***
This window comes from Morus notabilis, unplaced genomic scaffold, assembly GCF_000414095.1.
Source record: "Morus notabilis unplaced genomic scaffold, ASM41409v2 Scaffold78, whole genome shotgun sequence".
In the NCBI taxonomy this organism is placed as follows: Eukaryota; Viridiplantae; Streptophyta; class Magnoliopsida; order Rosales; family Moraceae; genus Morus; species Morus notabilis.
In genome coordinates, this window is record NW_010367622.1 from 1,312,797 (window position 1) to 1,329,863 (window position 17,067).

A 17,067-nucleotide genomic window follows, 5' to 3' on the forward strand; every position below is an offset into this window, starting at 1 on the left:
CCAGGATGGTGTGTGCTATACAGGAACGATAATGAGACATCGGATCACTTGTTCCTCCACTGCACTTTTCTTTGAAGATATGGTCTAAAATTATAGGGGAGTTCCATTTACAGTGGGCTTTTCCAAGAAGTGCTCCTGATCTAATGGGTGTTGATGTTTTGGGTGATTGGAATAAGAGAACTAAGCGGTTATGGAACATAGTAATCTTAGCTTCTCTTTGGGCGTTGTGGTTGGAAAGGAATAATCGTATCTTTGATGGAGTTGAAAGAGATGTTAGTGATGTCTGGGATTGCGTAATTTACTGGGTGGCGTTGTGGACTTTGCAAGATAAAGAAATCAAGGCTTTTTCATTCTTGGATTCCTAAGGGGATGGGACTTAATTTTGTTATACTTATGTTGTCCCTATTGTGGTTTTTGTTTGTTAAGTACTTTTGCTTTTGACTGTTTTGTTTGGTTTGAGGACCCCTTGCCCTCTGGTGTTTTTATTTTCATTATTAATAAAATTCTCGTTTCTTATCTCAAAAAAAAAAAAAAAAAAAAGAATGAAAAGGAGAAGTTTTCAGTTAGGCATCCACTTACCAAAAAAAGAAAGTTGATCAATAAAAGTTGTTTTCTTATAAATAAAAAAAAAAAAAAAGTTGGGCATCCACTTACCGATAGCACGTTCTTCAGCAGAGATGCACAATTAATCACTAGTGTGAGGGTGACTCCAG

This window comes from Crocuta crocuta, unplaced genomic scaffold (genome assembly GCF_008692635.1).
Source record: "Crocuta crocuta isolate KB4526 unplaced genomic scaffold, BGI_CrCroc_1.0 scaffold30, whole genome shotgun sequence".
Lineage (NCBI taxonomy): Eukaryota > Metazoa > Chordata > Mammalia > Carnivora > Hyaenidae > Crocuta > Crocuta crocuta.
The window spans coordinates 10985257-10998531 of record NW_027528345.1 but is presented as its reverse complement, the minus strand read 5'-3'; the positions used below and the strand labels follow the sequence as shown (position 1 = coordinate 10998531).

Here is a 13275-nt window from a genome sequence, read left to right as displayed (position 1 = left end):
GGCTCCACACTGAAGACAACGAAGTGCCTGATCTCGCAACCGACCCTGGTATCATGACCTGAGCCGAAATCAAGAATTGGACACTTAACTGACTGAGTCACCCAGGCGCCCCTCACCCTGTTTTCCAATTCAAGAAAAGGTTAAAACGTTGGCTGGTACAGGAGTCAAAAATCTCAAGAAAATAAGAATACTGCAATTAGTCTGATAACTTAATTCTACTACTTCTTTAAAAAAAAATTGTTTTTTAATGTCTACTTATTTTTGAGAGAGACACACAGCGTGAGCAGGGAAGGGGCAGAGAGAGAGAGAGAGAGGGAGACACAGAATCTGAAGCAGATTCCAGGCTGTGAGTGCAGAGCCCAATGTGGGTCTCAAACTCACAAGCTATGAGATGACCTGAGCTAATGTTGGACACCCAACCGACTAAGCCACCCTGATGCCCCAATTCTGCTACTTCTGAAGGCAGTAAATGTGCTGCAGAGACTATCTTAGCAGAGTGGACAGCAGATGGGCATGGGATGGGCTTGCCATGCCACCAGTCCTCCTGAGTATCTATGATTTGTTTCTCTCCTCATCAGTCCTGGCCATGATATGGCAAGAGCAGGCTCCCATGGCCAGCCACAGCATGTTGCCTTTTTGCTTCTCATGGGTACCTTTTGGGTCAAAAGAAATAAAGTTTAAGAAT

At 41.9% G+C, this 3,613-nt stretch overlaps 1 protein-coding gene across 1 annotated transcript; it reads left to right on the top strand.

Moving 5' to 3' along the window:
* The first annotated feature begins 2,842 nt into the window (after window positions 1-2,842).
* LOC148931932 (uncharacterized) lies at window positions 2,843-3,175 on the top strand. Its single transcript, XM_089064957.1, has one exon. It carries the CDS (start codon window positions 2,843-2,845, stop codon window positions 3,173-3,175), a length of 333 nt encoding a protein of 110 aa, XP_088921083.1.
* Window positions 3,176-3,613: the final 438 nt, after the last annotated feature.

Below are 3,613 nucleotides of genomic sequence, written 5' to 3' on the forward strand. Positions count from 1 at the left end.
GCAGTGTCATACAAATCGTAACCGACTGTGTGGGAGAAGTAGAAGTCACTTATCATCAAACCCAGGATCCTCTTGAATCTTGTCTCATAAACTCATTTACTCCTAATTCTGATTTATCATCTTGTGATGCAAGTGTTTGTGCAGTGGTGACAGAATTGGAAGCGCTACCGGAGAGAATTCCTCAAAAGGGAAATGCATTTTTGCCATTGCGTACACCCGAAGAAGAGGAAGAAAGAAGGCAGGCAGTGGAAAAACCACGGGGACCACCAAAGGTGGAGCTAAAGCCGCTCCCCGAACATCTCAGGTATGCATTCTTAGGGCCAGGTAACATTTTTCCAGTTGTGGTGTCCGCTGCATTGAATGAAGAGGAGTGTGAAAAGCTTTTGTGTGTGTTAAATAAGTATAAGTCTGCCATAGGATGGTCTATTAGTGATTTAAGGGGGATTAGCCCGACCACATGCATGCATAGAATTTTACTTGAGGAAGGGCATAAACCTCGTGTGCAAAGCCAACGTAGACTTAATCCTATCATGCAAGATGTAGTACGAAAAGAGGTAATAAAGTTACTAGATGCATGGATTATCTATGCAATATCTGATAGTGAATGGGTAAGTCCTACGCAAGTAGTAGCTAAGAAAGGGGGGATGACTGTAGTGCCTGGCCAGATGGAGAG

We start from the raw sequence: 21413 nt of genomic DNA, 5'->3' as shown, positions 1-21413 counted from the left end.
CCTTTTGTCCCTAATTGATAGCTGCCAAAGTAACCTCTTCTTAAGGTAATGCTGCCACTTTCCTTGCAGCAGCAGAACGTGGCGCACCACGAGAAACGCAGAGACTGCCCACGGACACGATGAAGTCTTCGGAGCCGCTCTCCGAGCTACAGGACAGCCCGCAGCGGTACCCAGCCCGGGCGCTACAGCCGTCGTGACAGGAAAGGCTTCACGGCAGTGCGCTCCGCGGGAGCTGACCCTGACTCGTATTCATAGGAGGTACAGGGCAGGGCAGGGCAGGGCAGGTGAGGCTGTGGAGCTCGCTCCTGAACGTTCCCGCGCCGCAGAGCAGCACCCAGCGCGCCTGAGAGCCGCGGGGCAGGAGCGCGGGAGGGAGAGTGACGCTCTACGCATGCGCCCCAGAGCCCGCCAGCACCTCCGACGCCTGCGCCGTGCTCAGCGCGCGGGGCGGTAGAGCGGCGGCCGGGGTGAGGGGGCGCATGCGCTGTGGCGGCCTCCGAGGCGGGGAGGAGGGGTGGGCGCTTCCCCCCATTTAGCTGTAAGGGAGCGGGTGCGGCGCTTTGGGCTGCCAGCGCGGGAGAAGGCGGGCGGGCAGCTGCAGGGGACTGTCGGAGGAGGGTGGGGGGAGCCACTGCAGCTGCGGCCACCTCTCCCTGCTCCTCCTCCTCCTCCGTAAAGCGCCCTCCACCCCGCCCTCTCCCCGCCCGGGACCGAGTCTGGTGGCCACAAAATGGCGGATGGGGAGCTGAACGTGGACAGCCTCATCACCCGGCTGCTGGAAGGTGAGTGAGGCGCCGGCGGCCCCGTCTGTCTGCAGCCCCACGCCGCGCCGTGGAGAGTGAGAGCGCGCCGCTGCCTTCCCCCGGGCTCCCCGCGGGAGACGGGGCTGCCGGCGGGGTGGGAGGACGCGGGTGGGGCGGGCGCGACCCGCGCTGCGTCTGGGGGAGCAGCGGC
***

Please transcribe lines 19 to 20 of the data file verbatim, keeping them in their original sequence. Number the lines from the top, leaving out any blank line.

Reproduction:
GCAGTGTCATACAAATCGTAACCGACTGTGTGGGAGAAGTAGAAGTCACTTATCATCAAACCCAGGATCCTCTTGAATCTTGTCTCATAAACTCATTTACTCCTAATTCTGATTTATCATCTTGTGATGCAAGTGTTTGTGCAGTGGTGACAGAATTGGAAGCGCTACCGGAGAGAATTCCTCAAAAGGGAAATGCATTTTTGCCATTGCGTACACCCGAAGAAGAGGAAGAAAGAAGGCAGGCAGTGGAAAAACCACGGGGACCACCAAAGGTGGAGCTAAAGCCGCTCCCCGAACATCTCAGGTATGCATTCTTAGGGCCAGGTAACATTTTTCCAGTTGTGGTGTCCGCTGCATTGAATGAAGAGGAGTGTGAAAAGCTTTTGTGTGTGTTAAATAAGTATAAGTCTGCCATAGGATGGTCTATTAGTGATTTAAGGGGGATTAGCCCGACCACATGCATGCATAGAATTTTACTTGAGGAAGGGCATAAACCTCGTGTGCAAAGCCAACGTAGACTTAATCCTATCATGCAAGATGTAGTACGAAAAGAGGTAATAAAGTTACTAGATGCATGGATTATCTATGCAATATCTGATAGTGAATGGGTAAGTCCTACGCAAGTAGTAGCTAAGAAAGGGGGGATGACTGTAGTGCCTGGCCAGATGGAGAG

We start from the raw sequence: 21413 nt of genomic DNA, 5'->3' as shown, positions 1-21413 counted from the left end.